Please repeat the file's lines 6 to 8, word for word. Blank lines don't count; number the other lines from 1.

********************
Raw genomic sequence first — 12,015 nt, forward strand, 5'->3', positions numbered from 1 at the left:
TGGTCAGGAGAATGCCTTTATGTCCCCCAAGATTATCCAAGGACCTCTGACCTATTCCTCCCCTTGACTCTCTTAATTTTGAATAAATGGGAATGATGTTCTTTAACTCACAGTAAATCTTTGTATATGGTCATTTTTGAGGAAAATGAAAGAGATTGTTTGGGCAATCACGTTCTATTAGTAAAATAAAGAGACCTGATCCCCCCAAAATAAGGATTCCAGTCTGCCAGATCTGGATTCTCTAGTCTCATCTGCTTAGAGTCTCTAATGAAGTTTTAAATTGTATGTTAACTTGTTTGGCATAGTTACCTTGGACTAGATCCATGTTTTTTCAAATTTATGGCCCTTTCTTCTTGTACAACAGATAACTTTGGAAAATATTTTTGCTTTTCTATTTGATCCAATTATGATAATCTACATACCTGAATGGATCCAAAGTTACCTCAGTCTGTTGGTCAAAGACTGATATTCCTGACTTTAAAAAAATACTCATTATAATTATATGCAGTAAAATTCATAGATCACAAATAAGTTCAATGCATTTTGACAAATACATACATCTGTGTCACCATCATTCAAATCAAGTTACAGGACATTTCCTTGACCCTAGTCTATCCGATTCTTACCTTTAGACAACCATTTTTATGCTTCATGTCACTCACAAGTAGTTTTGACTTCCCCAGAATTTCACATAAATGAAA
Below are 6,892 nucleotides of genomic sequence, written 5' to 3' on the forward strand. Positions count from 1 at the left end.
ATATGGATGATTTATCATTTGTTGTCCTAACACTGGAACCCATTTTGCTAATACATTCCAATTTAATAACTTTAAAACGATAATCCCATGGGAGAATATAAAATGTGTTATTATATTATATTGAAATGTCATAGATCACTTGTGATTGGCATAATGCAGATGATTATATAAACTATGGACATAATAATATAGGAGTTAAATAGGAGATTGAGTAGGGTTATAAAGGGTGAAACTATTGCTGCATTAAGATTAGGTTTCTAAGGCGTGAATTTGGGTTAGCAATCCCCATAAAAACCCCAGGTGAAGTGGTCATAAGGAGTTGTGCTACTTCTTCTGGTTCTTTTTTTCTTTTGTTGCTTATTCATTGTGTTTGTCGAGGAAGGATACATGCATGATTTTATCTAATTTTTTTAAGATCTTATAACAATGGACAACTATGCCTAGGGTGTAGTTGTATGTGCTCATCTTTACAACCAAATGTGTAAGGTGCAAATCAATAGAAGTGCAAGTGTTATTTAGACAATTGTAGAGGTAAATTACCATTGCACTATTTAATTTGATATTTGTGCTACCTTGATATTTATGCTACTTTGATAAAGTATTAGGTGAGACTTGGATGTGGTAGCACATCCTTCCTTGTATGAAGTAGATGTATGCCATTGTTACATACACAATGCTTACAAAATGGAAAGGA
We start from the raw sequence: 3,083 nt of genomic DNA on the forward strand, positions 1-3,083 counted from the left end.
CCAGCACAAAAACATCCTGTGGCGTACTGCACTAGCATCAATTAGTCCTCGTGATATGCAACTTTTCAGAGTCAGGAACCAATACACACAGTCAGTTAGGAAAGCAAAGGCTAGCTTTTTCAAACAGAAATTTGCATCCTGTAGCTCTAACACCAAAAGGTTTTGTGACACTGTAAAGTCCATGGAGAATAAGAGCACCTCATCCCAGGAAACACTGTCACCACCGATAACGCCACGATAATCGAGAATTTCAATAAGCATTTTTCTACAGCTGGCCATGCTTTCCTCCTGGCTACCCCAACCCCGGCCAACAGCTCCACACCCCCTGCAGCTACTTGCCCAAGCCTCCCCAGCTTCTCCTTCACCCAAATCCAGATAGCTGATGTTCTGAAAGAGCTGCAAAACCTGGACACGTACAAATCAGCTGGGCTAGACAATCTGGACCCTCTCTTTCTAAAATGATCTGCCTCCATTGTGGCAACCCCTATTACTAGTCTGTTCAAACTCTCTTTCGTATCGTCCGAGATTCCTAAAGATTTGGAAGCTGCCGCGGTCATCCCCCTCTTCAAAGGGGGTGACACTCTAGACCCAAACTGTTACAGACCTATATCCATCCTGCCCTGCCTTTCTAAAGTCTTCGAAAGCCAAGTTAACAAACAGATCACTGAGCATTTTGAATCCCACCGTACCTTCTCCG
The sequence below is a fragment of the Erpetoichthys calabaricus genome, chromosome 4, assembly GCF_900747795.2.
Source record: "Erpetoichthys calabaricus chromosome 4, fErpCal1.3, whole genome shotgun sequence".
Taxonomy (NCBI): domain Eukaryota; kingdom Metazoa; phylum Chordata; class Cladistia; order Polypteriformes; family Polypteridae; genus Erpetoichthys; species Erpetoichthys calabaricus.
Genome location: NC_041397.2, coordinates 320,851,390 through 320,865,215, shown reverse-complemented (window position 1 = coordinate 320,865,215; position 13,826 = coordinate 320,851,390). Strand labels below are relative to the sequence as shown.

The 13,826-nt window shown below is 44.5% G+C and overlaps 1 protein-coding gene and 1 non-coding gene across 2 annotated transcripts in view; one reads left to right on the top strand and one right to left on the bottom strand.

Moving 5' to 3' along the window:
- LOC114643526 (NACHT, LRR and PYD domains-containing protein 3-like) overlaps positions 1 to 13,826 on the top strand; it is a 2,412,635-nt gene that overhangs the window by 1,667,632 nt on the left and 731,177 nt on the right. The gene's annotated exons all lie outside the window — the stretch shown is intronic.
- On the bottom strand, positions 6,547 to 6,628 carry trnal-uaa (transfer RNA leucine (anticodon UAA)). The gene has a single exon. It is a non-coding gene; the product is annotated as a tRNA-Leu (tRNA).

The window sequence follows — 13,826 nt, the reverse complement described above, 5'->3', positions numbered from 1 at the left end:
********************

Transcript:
CCAGCACAAAAACATCCTGTGGCGTACTGCACTAGCATCAATTAGTCCTCGTGATATGCAACTTTTCAGAGTCAGGAACCAATACACACAGTCAGTTAGGAAAGCAAAGGCTAGCTTTTTCAAACAGAAATTTGCATCCTGTAGCTCTAACACCAAAAGGTTTTGTGACACTGTAAAGTCCATGGAGAATAAGAGCACCTCATCCCAGGAAACACTGTCACCACCGATAACGCCACGATAATCGAGAATTTCAATAAGCATTTTTCTACAGCTGGCCATGCTTTCCTCCTGGCTACCCCAACCCCGGCCAACAGCTCCACACCCCCTGCAGCTACTTGCCCAAGCCTCCCCAGCTTCTCCTTCACCCAAATCCAGATAGCTGATGTTCTGAAAGAGCTGCAAAACCTGGACACGTACAAATCAGCTGGGCTAGACAATCTGGACCCTCTCTTTCTAAAATGATCTGCCTCCATTGTGGCAACCCCTATTACTAGTCTGTTCAAACTCTCTTTCGTATCGTCCGAGATTCCTAAAGATTTGGAAGCTGCCGCGGTCATCCCCCTCTTCAAAGGGGGTGACACTCTAGACCCAAACTGTTACAGACCTATATCCATCCTGCCCTGCCTTTCTAAAGTCTTCGAAAGCCAAGTTAACAAACAGATCACTGAGCATTTTGAATCCCACCGTACCTTCTCCG
The sequence below is a fragment of the Erpetoichthys calabaricus genome, chromosome 4, assembly GCF_900747795.2.
Source record: "Erpetoichthys calabaricus chromosome 4, fErpCal1.3, whole genome shotgun sequence".